Based on CO's successful track record in helping to prevent vascular disease, Otterbein and first author Brian Zuckerbraun, MD, of the University of Pittsburgh, hypothesized that the gas might prove beneficial in treating pulmonary arterial hypertension.
To test this hypothesis, the scientists first exposed a PAH mouse model to a short, daily regimen of CO (in a modest concentration, equivalent to what a cigarette smoker might inhale) of one hour per day. As predicted, their results showed that the gas did indeed reverse PAH in the animals, resulting in the restoration of both normal pressures and heart weights (indicative of reversal of imminent heart failure).
The scientists next identified how this was happening.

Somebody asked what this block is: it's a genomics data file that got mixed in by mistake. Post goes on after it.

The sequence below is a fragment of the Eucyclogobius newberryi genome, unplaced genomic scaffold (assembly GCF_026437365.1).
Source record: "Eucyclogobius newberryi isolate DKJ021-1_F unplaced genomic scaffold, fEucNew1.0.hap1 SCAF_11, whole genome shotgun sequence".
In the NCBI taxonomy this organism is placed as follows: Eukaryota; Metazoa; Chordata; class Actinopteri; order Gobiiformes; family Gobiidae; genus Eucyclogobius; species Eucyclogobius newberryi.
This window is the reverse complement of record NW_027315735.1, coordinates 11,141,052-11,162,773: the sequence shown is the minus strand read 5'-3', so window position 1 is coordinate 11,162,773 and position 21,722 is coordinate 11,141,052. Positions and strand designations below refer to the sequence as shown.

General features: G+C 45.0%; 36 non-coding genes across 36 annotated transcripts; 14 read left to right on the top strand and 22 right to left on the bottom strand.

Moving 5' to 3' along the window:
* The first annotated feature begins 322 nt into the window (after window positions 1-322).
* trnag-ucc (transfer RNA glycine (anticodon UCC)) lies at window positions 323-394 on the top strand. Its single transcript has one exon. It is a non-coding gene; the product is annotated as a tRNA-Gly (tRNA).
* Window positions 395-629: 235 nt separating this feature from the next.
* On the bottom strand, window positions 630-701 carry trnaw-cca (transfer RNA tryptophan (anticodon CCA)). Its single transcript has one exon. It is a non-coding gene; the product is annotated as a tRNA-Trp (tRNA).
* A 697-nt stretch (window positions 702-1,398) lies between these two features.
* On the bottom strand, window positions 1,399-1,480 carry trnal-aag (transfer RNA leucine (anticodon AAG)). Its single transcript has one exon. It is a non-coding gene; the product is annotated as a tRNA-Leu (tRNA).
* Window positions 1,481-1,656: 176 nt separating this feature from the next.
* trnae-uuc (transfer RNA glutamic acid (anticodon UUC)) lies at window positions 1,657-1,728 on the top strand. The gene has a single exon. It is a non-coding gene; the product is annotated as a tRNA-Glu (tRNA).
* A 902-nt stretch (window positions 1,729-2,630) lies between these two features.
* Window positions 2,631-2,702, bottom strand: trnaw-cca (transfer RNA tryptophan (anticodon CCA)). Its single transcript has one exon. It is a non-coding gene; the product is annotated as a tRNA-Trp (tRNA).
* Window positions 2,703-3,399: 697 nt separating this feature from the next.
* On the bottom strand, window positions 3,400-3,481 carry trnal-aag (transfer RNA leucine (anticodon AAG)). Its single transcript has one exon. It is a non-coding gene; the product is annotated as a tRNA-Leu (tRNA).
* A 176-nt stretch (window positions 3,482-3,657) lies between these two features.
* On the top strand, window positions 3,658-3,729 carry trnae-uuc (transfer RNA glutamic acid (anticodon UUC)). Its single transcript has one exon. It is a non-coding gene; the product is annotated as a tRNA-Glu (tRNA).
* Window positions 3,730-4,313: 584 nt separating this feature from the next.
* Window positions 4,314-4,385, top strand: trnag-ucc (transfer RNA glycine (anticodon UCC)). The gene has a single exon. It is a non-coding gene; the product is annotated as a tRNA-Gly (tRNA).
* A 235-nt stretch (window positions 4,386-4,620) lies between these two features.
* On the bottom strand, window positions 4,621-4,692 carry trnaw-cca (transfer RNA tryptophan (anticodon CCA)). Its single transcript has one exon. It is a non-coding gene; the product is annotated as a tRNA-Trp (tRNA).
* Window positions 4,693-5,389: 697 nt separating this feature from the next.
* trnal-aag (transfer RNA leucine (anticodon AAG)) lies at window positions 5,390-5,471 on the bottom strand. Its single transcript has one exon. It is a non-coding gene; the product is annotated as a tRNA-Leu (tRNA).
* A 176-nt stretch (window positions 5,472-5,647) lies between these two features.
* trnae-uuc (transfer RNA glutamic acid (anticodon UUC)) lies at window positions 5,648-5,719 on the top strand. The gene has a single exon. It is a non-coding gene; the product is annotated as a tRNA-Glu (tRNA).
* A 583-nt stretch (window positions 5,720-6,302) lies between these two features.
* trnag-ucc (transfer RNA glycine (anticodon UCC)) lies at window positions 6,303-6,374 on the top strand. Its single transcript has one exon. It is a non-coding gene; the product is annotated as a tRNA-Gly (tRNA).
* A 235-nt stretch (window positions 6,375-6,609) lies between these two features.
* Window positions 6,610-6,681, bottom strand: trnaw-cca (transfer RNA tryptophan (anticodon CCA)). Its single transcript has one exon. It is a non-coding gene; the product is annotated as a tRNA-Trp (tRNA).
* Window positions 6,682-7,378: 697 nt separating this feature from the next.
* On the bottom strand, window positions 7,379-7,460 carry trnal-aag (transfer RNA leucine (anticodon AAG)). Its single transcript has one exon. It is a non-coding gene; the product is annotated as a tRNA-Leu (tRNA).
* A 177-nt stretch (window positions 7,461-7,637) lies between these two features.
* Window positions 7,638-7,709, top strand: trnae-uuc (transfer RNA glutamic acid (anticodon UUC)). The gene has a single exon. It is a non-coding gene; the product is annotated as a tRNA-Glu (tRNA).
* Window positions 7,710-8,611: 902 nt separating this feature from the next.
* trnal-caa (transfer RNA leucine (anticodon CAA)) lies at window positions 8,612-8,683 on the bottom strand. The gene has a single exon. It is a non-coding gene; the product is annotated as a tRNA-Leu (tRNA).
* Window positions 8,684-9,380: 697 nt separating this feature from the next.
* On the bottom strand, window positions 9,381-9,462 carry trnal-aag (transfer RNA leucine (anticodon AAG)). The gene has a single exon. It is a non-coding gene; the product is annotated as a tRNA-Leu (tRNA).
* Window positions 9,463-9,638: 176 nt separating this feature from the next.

"We determined that CO was exerting these effects by both arresting growth of the vessels' smooth muscle cells and inducing apoptosis, or cell death," he adds. Consequently, as the smooth muscle cells died, both the pulmonary blood vessels and right heart were restored to their normal size, what Otterbein describes as a case of "retro-remodeling."
"However, what we found most intriguing was that CO did not induce the death of all of the smooth muscle cells in the blood vessels, but rather selected out for destruction only the population that was problematic," he adds.
It was in the final arm of their study that the authors discovered how CO was able to selectively target the troublesome smooth muscle cells: It was relying on a second gas, nitric oxide (NO), for assistance.
"When we first started these experiments, we had the cells separated into two separate culture dishes ?endothelial cells in one, smooth muscle cells in the other," explains Otterbein. But, he adds, when they
Source:Beth Israel Deaconess Medical Center